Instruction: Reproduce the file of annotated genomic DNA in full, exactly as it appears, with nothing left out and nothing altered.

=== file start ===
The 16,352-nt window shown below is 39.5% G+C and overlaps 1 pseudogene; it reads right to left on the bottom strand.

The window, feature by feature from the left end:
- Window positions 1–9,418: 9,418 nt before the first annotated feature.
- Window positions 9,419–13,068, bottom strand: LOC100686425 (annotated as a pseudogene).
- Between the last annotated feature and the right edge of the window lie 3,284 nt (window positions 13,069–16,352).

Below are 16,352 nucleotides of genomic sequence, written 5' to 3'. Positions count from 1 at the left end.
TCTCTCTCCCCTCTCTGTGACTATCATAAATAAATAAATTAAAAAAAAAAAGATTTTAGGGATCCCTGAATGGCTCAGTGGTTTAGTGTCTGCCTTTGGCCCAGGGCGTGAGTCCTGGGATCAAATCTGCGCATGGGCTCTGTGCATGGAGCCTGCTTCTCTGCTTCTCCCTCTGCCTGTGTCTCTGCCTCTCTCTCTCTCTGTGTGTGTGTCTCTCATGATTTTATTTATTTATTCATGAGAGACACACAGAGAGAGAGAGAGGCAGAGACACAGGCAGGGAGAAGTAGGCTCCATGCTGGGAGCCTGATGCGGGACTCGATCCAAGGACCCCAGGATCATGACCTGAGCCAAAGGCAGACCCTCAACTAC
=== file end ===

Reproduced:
The 16,352-nt window shown below is 39.5% G+C and overlaps 1 pseudogene; it reads right to left on the bottom strand.

The window, feature by feature from the left end:
- Window positions 1–9,418: 9,418 nt before the first annotated feature.
- Window positions 9,419–13,068, bottom strand: LOC100686425 (annotated as a pseudogene).
- Between the last annotated feature and the right edge of the window lie 3,284 nt (window positions 13,069–16,352).

Below are 16,352 nucleotides of genomic sequence, written 5' to 3'. Positions count from 1 at the left end.
TCTCTCTCCCCTCTCTGTGACTATCATAAATAAATAAATTAAAAAAAAAAAGATTTTAGGGATCCCTGAATGGCTCAGTGGTTTAGTGTCTGCCTTTGGCCCAGGGCGTGAGTCCTGGGATCAAATCTGCGCATGGGCTCTGTGCATGGAGCCTGCTTCTCTGCTTCTCCCTCTGCCTGTGTCTCTGCCTCTCTCTCTCTCTGTGTGTGTGTCTCTCATGATTTTATTTATTTATTCATGAGAGACACACAGAGAGAGAGAGAGGCAGAGACACAGGCAGGGAGAAGTAGGCTCCATGCTGGGAGCCTGATGCGGGACTCGATCCAAGGACCCCAGGATCATGACCTGAGCCAAAGGCAGACCCTCAACTAC